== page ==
Give up smoking and vaping in the new year
One of the more challenging New Year’s resolutions is to quit smoking, and because of recent research, to give up vaping. Although e-cigarettes became a popular method to help people quit smoking, they are no longer considered the healthiest alternative to cigarettes.
Dr. Nicola Hanania, a pulmonary and critical care physician at Baylor College of Medicine, said that while e-cigarettes benefited some heavy smokers who were addicted for years to cigarettes, it is best to avoid them since they can reinforce a smoking habit and cause additional health issues.
“As doctors, we don’t like anything that is inhaled other than medicine,” Hanania said. “Vaping is now a concern because it has shown to cause some structure damage to the lungs. Because of the additional chemicals in the vaping solution, it is no longer just a way of delivering nicotine.”
If quitting smoking – or vaping – is on your New Year’s resolutions list, Hanania offers ways to give up smoking without the use of an e-cigarette:
Set a date
Before breaking any habit it is essential to assign a fixed date or an approximate date that you plan to quit. Hanania recommends choosing a memorable date such as the beginning of the new year or an anniversary.
On average, people quit cigarettes four to six times before giving them up completely, Hanania said. Because relapse is common, it is essential to find people who can help support your decision and keep you on track.
Hanania recommends finding a counselor or getting involved in support groups. There also are online and telephone resources that can be found on the CDC website, he said.
Avoid smoke exposure, find new activities
It is important to avoid being around other smokers or visiting places with a smoking presence since it can reinforce the habit, Hanania said. He encourages his patients to involve themselves in new activities for distraction and stress management, such as exercise and spending time with non-smoking friends.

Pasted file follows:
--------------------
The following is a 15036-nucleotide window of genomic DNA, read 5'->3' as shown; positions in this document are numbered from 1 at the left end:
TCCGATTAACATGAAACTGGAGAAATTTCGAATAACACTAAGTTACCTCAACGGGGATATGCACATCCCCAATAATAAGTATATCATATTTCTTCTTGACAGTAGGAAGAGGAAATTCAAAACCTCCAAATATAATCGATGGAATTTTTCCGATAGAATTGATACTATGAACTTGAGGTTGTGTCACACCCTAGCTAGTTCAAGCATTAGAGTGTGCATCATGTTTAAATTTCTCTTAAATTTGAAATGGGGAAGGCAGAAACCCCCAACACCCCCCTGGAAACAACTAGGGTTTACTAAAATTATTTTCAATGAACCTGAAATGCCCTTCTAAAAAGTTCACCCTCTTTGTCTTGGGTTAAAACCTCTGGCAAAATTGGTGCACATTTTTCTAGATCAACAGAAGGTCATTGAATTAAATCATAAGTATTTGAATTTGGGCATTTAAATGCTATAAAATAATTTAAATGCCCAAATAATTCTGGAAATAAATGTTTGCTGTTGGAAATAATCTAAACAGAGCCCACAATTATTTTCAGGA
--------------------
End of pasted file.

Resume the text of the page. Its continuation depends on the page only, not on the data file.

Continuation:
“We ask them to get involved in new activities so that they don’t associate smoking with their coffee in the morning or getting home from work in the afternoon,” Hanania said.
If someone in the house also smokes – like a partner or spouse – Hanania said that they can speak with their physician to figure out a solution.
More than health benefits
In addition to improving breathing and circulation and reducing the chances of heart disease and cancer, giving up smoking can impact appearance and finances.
“Smoking is a very common cause of premature aging and skin wrinkling,” Hanania said. “There are also financial savings because the cost of cigarette smoke is not small.”
Consider over-the-counter nicotine agents
Nicotine withdrawal is an issue when it comes to giving up cigarettes and vaping. While e-cigarettes used to be a popular way to deliver nicotine, there are medications that can help with nicotine withdrawal.
Hanania said over-the-counter nicotine agents like gum, patches and lozenges can offer relief from symptoms of withdrawal. There also are prescription oral inhalers and nasal sprays that can be prescribed by a physician, he said.
“We understand it’s hard because nicotine is very addictive, but not all smokers are addicted to nicotine,” he said. “Some people who smoke do it because of habit. Those who are addicted to nicotine tend to have smoked longer and tend to have cravings early in the morning when they wake up.”
Hanania adds that there also can be nicotine addiction from e-cigarettes, which is why they are not recommended for non-smokers or habitual smokers.
Be convinced that you want to quit
Before giving up cigarettes or even vaping, it’s important to convince yourself that you are ready to quit. Hanania explains that if there is no will to quit then it will be more difficult being successful at overcoming the habit.
“At the end of the day, the patient themselves have to make that big step,” Hanania said.